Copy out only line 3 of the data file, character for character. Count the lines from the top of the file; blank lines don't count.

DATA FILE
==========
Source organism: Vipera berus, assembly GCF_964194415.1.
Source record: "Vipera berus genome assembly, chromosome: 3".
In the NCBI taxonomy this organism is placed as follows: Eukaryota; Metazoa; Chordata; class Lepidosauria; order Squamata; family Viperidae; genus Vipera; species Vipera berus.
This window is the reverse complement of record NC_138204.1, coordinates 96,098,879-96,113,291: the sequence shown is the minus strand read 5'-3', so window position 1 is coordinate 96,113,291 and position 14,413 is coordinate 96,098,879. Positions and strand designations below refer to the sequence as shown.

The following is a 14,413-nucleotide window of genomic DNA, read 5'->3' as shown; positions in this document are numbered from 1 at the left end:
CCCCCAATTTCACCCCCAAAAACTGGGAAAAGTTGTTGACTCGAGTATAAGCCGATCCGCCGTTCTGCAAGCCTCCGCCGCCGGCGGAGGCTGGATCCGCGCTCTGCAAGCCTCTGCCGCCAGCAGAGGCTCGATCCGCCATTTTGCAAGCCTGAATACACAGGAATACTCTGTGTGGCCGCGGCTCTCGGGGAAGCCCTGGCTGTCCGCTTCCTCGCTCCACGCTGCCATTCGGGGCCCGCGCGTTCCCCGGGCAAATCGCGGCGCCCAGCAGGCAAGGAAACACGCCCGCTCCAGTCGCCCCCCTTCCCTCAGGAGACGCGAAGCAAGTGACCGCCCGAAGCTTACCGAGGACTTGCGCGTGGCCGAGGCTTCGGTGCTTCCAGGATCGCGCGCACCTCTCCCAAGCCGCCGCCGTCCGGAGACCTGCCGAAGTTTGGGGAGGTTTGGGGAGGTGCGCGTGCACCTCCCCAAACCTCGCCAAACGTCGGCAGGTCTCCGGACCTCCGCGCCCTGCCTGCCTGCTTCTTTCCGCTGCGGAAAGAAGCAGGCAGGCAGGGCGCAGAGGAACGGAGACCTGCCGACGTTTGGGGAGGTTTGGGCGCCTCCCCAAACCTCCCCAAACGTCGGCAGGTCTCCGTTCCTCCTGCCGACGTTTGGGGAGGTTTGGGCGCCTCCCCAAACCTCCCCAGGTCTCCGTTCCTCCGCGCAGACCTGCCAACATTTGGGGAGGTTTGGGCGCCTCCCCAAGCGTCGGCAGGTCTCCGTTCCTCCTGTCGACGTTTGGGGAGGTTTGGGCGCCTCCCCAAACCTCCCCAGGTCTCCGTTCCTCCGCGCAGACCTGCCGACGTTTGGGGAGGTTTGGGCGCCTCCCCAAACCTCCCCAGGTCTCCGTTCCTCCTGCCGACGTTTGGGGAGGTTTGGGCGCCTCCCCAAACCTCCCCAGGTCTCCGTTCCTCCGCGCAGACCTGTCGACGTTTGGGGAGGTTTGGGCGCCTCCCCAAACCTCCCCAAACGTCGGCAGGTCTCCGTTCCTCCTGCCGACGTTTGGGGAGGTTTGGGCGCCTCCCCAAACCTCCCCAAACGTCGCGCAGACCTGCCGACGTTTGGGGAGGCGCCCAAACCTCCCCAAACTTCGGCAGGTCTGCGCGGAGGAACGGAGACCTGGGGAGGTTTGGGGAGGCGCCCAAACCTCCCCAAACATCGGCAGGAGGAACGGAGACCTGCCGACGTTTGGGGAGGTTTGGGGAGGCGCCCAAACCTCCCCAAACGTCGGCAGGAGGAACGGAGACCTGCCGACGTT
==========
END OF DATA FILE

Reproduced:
In the NCBI taxonomy this organism is placed as follows: Eukaryota; Metazoa; Chordata; class Lepidosauria; order Squamata; family Viperidae; genus Vipera; species Vipera berus.